Drive systems for vibratory equipment vary substantially in terms of size, design and operation. The different methods all provide their own pros and cons. This article will try and outline some of the drive systems that Vibroflow is familiar with.
The two methods of exciting a vibratory unit is either through an electromagnetic or electromechanical motor. Vibroflow only provides equipment with electromechanical motors and this article will focus on drive systems based on these motors.
The two main categories of drives that use electromechanical motors are as follow:
- Direct Drive
- Sub Resonant Tuned
This is the most common and simplest type of vibratory equipment. The idea is two vibratory motors mounted at the desired drive angle through the center of gravity will provide a linear vibratory motion. This can also be achieved through an independent out of balance excitor and electrical motor connected via belt.
The advantages of this drive system are it's simplicity. The only mechanical parts are the motors which are easy to replace.
When a direct drive unit is overloaded, it will just bog down and material will stop flowing. This is considered a safety benefit for some but a detriment to production for others.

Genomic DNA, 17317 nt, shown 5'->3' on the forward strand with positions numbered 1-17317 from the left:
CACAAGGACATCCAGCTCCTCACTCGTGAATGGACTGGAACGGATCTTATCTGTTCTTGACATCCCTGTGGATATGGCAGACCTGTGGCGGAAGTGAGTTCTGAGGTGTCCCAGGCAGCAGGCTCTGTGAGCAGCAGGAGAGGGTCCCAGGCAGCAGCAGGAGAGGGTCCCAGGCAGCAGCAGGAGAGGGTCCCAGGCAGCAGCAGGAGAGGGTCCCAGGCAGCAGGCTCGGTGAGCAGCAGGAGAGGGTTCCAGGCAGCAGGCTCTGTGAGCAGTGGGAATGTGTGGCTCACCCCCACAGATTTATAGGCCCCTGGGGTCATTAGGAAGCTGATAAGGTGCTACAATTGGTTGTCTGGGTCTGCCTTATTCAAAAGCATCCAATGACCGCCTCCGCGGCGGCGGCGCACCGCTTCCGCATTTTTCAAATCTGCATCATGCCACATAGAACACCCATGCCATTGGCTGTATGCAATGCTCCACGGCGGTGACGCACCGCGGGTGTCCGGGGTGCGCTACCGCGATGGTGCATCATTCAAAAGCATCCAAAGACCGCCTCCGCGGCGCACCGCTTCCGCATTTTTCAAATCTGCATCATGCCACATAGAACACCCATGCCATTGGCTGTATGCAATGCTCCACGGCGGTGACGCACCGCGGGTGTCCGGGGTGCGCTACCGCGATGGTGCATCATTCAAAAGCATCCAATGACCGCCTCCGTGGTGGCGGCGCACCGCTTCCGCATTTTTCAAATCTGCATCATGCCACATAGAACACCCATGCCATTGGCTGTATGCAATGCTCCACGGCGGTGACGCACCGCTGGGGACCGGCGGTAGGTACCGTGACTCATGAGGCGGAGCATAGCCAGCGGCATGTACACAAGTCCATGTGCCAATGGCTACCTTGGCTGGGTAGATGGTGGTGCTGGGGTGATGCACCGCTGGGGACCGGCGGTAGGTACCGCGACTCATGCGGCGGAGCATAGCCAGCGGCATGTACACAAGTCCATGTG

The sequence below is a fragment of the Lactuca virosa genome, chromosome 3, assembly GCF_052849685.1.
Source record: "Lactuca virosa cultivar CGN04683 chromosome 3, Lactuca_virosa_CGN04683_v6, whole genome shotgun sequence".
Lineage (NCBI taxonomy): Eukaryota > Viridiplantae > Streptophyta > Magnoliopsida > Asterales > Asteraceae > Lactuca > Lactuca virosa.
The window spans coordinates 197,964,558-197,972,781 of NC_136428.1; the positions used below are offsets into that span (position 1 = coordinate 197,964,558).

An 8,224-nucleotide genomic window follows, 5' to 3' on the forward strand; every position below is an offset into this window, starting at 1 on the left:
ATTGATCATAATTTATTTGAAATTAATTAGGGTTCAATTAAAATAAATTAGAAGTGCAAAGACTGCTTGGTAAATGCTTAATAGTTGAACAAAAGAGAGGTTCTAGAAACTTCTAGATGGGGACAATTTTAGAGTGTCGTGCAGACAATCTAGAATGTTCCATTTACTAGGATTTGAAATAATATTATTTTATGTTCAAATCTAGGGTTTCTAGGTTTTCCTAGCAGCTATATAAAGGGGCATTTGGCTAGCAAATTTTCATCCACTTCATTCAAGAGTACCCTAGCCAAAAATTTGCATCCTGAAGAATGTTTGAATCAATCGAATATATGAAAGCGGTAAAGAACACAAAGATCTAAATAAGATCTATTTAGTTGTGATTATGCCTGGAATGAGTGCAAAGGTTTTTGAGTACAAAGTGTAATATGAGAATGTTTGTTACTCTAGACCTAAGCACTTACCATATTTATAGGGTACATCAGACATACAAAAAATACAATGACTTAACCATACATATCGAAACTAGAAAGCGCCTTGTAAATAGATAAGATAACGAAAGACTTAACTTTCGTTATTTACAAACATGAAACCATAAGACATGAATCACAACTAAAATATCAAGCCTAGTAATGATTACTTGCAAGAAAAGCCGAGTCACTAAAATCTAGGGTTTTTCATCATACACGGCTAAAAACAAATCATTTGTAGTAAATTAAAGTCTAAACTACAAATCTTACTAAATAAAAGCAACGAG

This drive system is not very energy efficient and due to it's nature it requires strong supporting frames if it is going to be elevated.
Material control is also limited on equipment with this drive system as the only way to adjust the strokes is through the out of balance weights on the motors or excitors. This requires the units to be stopped and manually adjusted.
See below for cases that have direct drive systems:
Sub Resonant Tuned
Sub resonant equipment (commonly identified as twin mass) uses a machines natural frequency to reduce energy requirements during operation.
The drive and spring system are tuned to work together so that the vibratory motor operates a just below (hence the word 'sub') the spring systems resonance.
The benefits of this system are not just in energy efficiency; the stroke can be electronically controlled by changing the electrical input frequency via VSD.
Equipment that is of a twin mass design is also dynamically balanced which reduces the support requirement compared to direct drive equipment.
When overloaded, the spring system and motor come closer to resonance and therefore increase stroke. As with direct drive, this is either a maintenance issue as the unit may overstroke or a blessing to production as it maintains the required capacities.
Sub resonant equipment is also more complicated that direct drive as it not only has drive motors but also includes a counter mass, drive springs and stabiliser springs.
See below for cases that have sub resonant systems: